Physical injuries from maritime work can be debilitating, but so can the mental and emotional effects of an accident at sea. A fire aboard ship, a collision or capsizing, or other traumatic event can result in post-traumatic stress disorder (PTSD) even if a seaman suffers only minor physical effects.

Under maritime law, workers who suffer from flashbacks, depression, and other recurrent effects of PTSD may collect Jones Act benefits—and may be entitled to damages if their condition was caused by negligence or carelessness.

Qualifications for PTSD in Jones Act Workers

Post-Traumatic Stress Disorder WritingMillions of people across the United States suffer from mild to severe PTSD each year. According to the National Institute of Mental Health (NIMH), people with PTSD experience the fear and stress fear of a traumatic situation long after the danger has passed.

A Jones Act seaman may be suffering from PTSD if they exhibit one or more debilitating symptoms, such as:

  • Sudden and recurring thoughts of a traumatic event
  • Chronically dreaming of the event or suffering night sweats
  • Anxiety
  • Recurrent panic attacks
  • Disruption of home life or daily living activities
  • Any one of the above that has lasted longer than three months

Treatment for PTSD includes a combination of mental health services and medication to help victims cope with the trauma in healthy ways. Even with treatment, the effects of PTSD be disruptive to your everyday life, making it impossible for you to continue working in your previous job. A Jones Act lawsuit could provide the compensation you need to put the incident behind you once and for all.

Jones Act Seamen Could Have Undiagnosed PTSD

PTSD is covered under the Americans with Disabilities Act as well the Jones Act, and seamen may sue for damages if an employer or shipowner’s negligence contributed to the conditions that caused PTSD. Unfortunately, seamen may struggle privately with the effects of the condition for years without being formally diagnosed.

You may want to speak to your doctor about PTSD if you:

  • Witnessed a traumatic event. Any firsthand experience of sudden or intense violence can result in PTSD. For example, a seaman may have lasting trauma after falling equipment crushes his arm and results in amputation. Another may witness a fall overboard or see other crew members drowning in a storm where they were powerless to help.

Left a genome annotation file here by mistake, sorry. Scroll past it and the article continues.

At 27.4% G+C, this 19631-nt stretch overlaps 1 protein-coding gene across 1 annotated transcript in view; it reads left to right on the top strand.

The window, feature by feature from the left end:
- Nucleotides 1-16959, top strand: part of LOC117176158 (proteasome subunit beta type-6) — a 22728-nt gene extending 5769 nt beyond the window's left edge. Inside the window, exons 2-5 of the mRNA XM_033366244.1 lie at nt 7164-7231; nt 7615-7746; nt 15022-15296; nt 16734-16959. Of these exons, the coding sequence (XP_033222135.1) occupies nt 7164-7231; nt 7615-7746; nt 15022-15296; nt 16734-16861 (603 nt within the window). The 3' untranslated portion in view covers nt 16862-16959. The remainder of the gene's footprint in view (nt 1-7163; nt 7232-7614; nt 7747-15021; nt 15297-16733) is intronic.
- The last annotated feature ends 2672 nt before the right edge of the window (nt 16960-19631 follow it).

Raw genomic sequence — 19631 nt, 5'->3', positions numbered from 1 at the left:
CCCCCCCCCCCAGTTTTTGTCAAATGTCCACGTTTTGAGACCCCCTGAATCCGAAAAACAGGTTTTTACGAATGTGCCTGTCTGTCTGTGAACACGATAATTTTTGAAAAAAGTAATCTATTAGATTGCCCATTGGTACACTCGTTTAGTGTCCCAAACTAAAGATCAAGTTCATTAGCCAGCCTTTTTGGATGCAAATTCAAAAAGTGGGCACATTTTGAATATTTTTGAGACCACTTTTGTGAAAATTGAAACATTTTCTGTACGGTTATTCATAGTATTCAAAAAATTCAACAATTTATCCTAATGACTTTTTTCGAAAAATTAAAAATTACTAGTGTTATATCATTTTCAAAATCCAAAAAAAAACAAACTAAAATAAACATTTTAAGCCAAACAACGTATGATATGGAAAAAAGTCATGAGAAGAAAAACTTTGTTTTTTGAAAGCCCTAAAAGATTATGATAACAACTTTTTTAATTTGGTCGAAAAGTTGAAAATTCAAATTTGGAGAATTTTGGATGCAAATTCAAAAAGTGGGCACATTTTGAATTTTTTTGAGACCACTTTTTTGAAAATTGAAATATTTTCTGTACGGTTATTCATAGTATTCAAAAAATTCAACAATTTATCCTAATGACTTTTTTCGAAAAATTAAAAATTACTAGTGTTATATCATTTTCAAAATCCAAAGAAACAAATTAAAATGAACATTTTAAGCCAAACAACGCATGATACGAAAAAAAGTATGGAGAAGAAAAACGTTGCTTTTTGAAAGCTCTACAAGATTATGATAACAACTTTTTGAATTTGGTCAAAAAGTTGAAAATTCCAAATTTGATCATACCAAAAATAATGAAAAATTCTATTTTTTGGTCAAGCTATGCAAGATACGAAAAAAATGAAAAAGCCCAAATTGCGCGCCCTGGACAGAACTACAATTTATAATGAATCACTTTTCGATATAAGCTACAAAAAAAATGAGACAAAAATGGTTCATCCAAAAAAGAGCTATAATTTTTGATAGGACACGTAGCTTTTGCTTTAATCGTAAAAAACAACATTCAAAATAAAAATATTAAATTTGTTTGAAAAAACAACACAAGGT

• Experience flashbacks. PTSD may force sudden flashbacks to the event without warning, causing sweating, elevated heart rate, and other physical symptoms.
  • Refuse to talk about the event. Seamen with PTSD often replay the event in their minds repeatedly, and the thought of talking about the event may seem terrifying.
  • Have difficulty sleeping. Without treatment, negative thoughts and emotions of the trauma may cause insomnia or nightmares, robbing the seaman of restful sleep.
  • Avoid social situations or public places. Hypervigilance or irrational fear of crowds is common with PTSD, and seamen may be easily startled or hyperactive in social situations.
  • Are easily angered. A state of constant stress elevates a person’s fight-or-flight response, causing PTSD victims to become irritable, violent, or even engage in self-harm.
  • Feel guilt related to the accident. Seamen may feel guilty or unable to stop blaming themselves for surviving an event that claimed the lives of others.
  • Are pulling away from friends and loved ones. Constant stress can cause a seaman to feel numb or detached from the things they used to enjoy. The feeling that “no one understands” causes isolation, while an inability to work can make depression symptoms even worse.
  • Avoid certain triggers. Some seamen realize that they “aren’t good with” certain noises, smells, or people because they remind them of the accident. Avoidance may seem to fix the problem, but only leads to further isolation.

If you or someone you love is showing symptoms of PTSD after an incident at sea, the maritime injury attorneys at Hofmann & Schweitzer can help you get all you are owed under the Jones Act. Call 1-800-3-MAY-DAY or fill out our online contact form today to set up your no-obligation consultation. To learn more about these types of claims, start reading your complimentary copy of our guide, Are You a Seaman Injured in a Maritime Accident? Know Your Rights.


Paul T. Hofmann
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Focused on personal injury, with an emphasis on maritime, railroad and construction worker tort claims.